All the best,

      • Hi Kim! Thank you so much for reading! Yeah, I buggered it up a bit, perhaps one of those streaks this time of the year but hey, no excuses. I’ll get my behind in the old chair and up my writing a bit.
        Thanks for the advice as well, (very familiar with the hero’s journey,) and I’ll try to heed to it in my future stories.

        Have a good one!

    • Bob replied 4 months ago

      Hi Adriaan,

      I agree with the critique above.

      I think this good story could be great with a couple of changes. I would suggest starting the action much later in the narrative stream, perhaps when the MC is already in Russia. This would focus the narrative / action into a more urgent, emotionally impactful landscape.
      I would also spend more time and details on the wolves and the men being attacked. There is enormous drama / conflict there.
      Thanks for sharing. Looking forward to your next story.

      • Hi Bob, indeed, especially with such a low word count, the story should have been more concise. I’ll -pay attention to it next time.

        Thanks for pointing it out! 🙂

    • Hi Adriaan,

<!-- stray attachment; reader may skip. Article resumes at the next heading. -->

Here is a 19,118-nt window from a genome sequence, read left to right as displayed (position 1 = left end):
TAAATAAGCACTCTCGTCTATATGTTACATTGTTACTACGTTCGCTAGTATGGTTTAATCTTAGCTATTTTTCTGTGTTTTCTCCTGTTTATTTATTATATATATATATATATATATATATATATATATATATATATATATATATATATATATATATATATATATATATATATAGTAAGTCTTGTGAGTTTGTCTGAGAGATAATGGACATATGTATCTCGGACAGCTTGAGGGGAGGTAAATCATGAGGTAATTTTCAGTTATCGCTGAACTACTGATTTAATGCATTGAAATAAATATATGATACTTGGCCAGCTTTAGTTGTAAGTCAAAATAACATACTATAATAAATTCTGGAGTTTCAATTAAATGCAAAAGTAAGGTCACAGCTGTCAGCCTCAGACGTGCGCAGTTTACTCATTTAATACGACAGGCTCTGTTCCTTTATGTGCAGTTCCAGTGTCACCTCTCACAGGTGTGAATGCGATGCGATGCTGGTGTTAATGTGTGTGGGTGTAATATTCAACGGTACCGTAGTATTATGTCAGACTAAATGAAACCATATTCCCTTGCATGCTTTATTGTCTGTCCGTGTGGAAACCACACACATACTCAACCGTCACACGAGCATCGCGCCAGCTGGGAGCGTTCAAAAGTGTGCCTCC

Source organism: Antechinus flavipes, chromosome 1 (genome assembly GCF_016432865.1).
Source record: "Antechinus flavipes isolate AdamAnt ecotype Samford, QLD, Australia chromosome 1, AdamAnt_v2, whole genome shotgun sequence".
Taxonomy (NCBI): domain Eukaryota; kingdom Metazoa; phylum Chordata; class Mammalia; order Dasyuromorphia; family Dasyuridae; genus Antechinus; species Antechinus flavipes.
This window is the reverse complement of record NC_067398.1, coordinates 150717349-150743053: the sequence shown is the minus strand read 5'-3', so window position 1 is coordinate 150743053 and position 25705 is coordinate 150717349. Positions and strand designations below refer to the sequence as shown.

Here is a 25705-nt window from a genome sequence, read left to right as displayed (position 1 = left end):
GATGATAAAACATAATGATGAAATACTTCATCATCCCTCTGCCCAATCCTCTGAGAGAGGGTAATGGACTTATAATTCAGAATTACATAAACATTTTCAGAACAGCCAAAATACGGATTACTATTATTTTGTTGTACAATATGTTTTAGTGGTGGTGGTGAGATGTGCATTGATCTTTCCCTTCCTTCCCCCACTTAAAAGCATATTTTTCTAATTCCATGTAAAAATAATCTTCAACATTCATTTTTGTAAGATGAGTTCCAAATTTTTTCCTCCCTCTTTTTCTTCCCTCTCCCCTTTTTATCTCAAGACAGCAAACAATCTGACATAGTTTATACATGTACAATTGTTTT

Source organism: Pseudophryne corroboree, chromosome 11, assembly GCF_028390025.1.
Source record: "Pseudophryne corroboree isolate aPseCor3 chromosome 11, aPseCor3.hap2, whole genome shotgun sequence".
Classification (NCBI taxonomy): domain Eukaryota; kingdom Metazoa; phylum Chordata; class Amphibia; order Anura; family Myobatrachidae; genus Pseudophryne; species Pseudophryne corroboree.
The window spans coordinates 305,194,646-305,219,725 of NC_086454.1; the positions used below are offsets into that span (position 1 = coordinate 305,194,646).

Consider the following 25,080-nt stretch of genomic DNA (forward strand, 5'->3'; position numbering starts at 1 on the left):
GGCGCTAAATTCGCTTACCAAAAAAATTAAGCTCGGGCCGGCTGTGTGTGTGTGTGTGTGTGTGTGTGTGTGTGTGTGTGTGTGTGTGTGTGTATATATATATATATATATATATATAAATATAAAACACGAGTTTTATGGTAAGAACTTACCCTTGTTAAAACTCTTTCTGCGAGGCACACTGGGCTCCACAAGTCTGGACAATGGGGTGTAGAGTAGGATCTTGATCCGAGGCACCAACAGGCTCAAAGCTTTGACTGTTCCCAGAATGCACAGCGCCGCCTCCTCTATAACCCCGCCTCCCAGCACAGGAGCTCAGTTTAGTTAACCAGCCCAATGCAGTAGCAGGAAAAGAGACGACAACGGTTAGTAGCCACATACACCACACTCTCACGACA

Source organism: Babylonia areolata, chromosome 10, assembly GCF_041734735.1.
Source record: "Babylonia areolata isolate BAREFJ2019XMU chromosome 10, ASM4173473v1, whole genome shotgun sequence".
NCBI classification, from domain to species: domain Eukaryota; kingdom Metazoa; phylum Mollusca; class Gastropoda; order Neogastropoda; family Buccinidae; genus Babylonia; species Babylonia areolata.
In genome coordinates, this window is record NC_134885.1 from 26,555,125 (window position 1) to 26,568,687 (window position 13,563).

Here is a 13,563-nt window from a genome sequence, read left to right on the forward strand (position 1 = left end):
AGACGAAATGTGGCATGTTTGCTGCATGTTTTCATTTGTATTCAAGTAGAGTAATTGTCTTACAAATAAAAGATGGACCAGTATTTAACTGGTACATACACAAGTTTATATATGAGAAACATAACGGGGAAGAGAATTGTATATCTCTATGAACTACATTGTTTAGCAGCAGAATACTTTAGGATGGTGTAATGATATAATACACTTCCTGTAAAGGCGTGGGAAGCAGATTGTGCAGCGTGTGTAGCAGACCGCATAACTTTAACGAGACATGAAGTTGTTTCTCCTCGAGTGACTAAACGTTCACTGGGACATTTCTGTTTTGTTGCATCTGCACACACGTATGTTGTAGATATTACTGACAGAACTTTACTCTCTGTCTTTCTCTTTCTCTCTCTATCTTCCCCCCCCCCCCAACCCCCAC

I’ve been having computer problems and my critique keeps getting erased.
      This is a very interesting memoir-style tale. The voice sounded like the musings of an older man reliving his younger days. There were many dramatic moments that were detailed, but you didn’t let the MC show us any emotion. A suggestion I would make is to play with your timeline a bit. You set up a contrast of an MC who has superb technical communication skills as a polyglot. However, the miraculous communication happens unspoken at the end when the humans come together to fight off the ravenous wolves, but then sadly that moment ends and they go back to killing one another. That is a very emotionally charged story, but you didn’t let the reader feel it. As I looked through your story, I was thinking that if you started the story with the paragraph of “Walking slightly with a limp” you might get the reader to the impact a little sooner. The set up in the beginning about going to Italy etc, is not that contributory to the story that unfolds in Russia. You have the kernel of a really interesting, gripping tale. I hope you get a chance to work with it.